LONDON - The Committee of European Banking Supervisors (Cebs) has published its draft guidelines on liquidity buffers, aimed at improving the resilience of banks' risk management to future liquidity shocks.
The consultation paper (CP28) addresses the appropriate size and composition of liquidity buffers, on the principle that bespoke buffers should be in place to enable credit institutions to withstand a liquidity drought for at least one month without switching business models.
"As liquidity risk is largely institution-specific, Cebs encourages credit institutions to engineer their own individual counterbalancing framework, starting with robust bespoke liquidity buffers available outright over the defined 'survival period'," said Kerstin af Jochnick, chair of Cebs.
CP28 stresses that, when internal risk management functions build their firms' buffers, they should consider three types of stress test scenarios: idiosyncratic, market-specific and a combination of the two approaches.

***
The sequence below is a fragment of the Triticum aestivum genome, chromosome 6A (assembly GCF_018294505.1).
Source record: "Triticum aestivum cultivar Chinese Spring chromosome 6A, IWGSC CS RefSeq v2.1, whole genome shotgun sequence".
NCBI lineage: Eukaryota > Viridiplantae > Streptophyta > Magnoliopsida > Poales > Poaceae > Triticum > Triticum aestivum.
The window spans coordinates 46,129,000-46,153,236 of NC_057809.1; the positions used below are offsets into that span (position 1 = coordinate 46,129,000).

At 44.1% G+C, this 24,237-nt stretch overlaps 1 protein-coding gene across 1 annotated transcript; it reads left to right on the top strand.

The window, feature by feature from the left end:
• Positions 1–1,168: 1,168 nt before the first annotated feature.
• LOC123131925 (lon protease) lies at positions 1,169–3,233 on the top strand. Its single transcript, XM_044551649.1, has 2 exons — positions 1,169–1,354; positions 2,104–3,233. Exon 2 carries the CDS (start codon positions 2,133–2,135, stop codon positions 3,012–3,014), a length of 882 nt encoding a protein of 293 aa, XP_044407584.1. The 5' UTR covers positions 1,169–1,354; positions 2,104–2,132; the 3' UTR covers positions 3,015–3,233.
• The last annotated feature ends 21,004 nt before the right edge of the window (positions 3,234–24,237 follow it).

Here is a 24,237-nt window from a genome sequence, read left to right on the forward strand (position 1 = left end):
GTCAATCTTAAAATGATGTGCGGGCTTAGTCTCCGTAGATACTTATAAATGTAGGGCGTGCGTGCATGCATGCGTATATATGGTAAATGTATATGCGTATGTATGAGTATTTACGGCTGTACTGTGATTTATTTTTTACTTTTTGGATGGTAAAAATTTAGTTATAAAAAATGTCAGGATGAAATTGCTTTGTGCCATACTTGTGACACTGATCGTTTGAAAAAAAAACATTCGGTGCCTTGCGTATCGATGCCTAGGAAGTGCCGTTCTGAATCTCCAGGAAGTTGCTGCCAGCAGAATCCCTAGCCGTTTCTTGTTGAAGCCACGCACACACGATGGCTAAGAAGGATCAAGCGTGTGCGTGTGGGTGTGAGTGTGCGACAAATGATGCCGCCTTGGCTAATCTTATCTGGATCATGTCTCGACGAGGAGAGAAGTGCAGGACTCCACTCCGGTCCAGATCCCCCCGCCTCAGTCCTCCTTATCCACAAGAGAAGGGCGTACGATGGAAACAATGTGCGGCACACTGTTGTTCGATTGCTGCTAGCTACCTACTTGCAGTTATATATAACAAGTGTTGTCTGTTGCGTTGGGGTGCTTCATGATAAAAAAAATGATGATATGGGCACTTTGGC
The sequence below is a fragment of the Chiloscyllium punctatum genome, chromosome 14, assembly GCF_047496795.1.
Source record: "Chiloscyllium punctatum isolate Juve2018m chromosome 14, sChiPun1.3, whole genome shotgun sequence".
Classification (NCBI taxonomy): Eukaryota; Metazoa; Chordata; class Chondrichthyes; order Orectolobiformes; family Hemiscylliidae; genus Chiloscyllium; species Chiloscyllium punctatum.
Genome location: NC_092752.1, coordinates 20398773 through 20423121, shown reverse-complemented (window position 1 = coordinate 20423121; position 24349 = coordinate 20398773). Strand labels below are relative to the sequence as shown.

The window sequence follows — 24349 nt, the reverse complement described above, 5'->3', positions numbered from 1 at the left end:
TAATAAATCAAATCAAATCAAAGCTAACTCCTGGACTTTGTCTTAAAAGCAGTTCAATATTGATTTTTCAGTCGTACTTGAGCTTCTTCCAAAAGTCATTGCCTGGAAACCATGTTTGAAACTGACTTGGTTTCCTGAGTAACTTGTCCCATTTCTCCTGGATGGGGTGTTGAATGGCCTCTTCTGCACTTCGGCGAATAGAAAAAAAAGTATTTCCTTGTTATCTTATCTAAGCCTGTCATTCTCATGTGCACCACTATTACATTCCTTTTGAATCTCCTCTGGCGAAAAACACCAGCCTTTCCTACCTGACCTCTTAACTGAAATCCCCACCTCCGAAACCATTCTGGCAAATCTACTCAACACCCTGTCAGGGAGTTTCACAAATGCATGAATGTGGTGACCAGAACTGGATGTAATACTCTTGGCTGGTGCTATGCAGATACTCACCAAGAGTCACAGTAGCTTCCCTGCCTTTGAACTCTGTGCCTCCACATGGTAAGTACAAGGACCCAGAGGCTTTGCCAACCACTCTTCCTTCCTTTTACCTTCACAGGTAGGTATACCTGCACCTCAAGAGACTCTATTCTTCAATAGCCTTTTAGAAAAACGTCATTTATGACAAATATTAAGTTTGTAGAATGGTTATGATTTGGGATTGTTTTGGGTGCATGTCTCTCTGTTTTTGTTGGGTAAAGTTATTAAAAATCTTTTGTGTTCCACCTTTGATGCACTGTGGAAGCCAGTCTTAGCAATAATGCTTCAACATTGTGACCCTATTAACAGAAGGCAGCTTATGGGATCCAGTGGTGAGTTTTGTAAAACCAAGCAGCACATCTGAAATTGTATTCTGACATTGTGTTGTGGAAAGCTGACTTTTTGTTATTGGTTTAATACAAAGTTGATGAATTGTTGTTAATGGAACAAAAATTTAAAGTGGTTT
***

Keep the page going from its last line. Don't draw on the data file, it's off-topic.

It also sets a one-month time horizon as appropriate, as well as a shorter test of a single week, labelled an "acute phase of stress", requiring a greater degree of confidence on the capacity for the eligible assets to generate liquidity.
Cebs says the buffer's core should be based on cash and assets that are highly liquid in private markets and central bank-eligible, although for the longer stress period some flexibility is considered appropriate.
In a nod to pro-cyclicality lessons from the current crisis, Cebs also cautions it wants to avoid defining standardised parameters that might encourage a number of banks to trigger their buffers in similar market conditions, in turn posing further systemic risk.
Cebs will hold a public hearing on its plans for liquidity buffers on September 22, and public consultation will run until October 31.
Click here to read the CP28.
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